In a July 2012 status report, the project scientists reported that the results generated by the WCG calculations are being used by Dr. Markus Landthaler of the Max Delbruch Center for Molecular Medicine (MDC) in Berlin. The HPF2 results helped Dr. Markus Landthaler and his collaborators in writing up a new paper on "The mRNA-Bound Proteome and Its Global Occupancy Profile on Protein-Coding Transcripts"
The Help Defeat Cancer project seeks to improve the ability of medical professionals to determine the best treatment options for patients with breast, head, or neck cancer. The project was launched on July 20, 2006, and completed in April 2007. The project worked by identifying visual patterns in large numbers of tissue microarrays taken from archived tissue samples. By correlating the pattern data with information about treatment and patient outcome, the results of this project could help provide better targeted treatment options.
The Genome Comparison project is sponsored by the Brazilian research institution Fiocruz. The project was launched on November 21, 2006, and completed on July 21, 2007. The project seeks to compare gene sequences of different organisms against each other in order to find similarities between them. Scientists hope to discover what purpose a particular gene sequence serves in a particular function of one organism, via comparing it to a similar gene sequence of known function in another organism.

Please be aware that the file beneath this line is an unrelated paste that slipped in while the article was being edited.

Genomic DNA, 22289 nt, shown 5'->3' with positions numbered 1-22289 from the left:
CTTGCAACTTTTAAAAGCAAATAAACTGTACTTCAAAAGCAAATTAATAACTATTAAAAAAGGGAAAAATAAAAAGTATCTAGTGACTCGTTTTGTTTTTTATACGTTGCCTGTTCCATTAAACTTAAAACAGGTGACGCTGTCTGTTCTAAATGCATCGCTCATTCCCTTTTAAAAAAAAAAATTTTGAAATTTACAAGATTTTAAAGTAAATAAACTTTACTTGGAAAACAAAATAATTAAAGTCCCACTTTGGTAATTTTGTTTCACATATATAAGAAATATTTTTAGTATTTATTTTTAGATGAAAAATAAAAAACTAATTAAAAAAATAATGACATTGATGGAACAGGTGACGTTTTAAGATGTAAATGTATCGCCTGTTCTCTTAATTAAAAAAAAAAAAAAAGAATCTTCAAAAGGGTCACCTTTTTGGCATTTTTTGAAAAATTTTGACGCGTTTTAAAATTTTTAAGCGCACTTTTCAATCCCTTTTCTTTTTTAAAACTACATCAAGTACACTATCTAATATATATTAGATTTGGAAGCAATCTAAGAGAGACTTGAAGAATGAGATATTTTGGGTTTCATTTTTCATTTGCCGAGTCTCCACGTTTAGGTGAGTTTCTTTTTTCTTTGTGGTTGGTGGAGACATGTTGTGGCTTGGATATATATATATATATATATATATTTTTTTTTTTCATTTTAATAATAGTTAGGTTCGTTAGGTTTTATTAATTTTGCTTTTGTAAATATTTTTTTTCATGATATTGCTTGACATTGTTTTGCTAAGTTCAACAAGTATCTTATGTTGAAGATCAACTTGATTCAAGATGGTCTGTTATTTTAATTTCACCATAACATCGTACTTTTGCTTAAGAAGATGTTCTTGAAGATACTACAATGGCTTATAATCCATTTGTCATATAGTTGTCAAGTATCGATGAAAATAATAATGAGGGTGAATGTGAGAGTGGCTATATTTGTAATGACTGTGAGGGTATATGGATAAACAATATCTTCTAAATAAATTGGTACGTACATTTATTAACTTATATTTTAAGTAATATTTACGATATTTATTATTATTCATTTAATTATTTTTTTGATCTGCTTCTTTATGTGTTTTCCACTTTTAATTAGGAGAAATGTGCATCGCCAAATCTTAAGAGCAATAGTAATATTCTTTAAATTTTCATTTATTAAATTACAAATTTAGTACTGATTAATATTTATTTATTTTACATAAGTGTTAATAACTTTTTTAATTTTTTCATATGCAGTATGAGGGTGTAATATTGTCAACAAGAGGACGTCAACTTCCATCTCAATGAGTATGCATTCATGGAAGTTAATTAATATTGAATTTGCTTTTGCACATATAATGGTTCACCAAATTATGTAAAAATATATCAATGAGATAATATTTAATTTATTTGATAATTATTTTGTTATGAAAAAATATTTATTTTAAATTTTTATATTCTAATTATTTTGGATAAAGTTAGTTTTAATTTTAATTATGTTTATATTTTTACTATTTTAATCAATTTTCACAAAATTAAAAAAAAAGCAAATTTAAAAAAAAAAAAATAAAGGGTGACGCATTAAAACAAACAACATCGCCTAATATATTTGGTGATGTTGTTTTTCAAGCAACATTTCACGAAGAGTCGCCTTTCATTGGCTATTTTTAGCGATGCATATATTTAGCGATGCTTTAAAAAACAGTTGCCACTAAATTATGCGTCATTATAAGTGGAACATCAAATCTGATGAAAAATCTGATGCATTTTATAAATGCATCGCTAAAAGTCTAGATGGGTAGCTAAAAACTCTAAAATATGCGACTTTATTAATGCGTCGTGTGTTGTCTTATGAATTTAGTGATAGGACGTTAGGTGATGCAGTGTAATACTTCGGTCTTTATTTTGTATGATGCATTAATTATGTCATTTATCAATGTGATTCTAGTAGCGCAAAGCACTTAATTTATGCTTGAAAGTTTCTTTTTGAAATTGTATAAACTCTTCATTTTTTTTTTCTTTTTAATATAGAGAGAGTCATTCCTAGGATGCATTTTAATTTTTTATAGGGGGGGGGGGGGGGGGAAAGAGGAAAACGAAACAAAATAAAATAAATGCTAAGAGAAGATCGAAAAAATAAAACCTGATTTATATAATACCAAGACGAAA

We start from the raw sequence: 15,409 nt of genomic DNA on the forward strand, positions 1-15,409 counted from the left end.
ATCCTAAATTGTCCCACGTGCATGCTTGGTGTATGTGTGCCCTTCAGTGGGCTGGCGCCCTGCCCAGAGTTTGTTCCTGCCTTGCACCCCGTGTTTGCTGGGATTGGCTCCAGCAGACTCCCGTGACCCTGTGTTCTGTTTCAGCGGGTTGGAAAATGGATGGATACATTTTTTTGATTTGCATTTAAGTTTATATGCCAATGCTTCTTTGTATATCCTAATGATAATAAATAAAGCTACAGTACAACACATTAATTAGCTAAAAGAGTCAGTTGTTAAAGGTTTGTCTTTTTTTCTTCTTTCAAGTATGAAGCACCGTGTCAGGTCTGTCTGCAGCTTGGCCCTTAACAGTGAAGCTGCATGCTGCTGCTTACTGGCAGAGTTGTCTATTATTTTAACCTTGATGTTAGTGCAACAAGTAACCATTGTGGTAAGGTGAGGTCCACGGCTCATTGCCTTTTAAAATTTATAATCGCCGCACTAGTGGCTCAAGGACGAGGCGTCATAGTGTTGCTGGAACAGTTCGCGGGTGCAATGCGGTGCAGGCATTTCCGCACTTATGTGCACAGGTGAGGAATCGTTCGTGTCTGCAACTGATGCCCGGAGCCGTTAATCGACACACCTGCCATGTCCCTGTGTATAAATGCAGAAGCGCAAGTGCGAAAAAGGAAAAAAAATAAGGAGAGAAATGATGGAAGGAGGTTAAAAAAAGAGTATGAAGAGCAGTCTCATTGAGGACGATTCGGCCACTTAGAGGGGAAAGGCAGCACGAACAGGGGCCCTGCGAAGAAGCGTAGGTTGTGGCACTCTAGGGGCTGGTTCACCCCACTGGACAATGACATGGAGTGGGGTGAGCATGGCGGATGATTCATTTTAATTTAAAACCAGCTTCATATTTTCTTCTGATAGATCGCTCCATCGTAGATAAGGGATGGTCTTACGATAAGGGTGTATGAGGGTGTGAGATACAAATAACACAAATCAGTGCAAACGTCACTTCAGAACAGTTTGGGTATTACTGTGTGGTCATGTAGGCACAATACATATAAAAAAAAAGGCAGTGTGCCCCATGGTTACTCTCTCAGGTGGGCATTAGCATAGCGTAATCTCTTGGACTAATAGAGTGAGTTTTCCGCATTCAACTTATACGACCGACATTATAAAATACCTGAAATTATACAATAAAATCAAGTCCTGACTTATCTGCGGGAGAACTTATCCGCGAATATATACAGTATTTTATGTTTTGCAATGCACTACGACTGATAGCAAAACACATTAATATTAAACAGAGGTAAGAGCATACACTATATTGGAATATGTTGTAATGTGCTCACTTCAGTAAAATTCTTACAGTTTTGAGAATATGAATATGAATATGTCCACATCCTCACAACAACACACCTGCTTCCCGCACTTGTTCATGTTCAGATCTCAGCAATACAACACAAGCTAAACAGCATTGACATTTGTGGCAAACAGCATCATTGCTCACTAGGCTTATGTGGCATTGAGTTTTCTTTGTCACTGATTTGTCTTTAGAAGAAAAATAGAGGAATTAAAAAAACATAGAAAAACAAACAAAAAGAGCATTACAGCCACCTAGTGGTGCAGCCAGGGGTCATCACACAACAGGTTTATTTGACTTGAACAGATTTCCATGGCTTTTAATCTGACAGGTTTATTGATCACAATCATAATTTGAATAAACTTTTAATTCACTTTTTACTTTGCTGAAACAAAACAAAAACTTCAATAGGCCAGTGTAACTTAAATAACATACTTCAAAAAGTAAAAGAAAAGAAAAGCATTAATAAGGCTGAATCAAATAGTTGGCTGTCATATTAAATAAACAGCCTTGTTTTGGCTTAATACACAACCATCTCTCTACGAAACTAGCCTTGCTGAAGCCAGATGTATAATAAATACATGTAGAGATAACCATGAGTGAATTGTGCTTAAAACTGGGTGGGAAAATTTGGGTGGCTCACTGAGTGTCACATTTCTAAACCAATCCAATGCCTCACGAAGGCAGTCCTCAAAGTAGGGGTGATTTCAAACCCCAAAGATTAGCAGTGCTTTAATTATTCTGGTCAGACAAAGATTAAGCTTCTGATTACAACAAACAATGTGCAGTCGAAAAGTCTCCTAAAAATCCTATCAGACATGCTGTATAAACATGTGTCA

Help Cure Muscular Dystrophy is run by Décrypthon, a collaboration between French Muscular Dystrophy Association, French National Center for Scientific Research and IBM. Phase 1 was launched on December 19, 2006, and completed on June 11, 2007. The project investigated protein–protein interactions for 40,000 proteins whose structures are known, with particular focus on those proteins that play a role in neuromuscular diseases. The database of information produced will help researchers design molecules to inhibit or enhance binding of particular macromolecules, hopefully leading to better treatments for muscular dystrophy and other neuromuscular diseases. This project was available only to agents running the Grid MP client, making it unavailable to users running BOINC.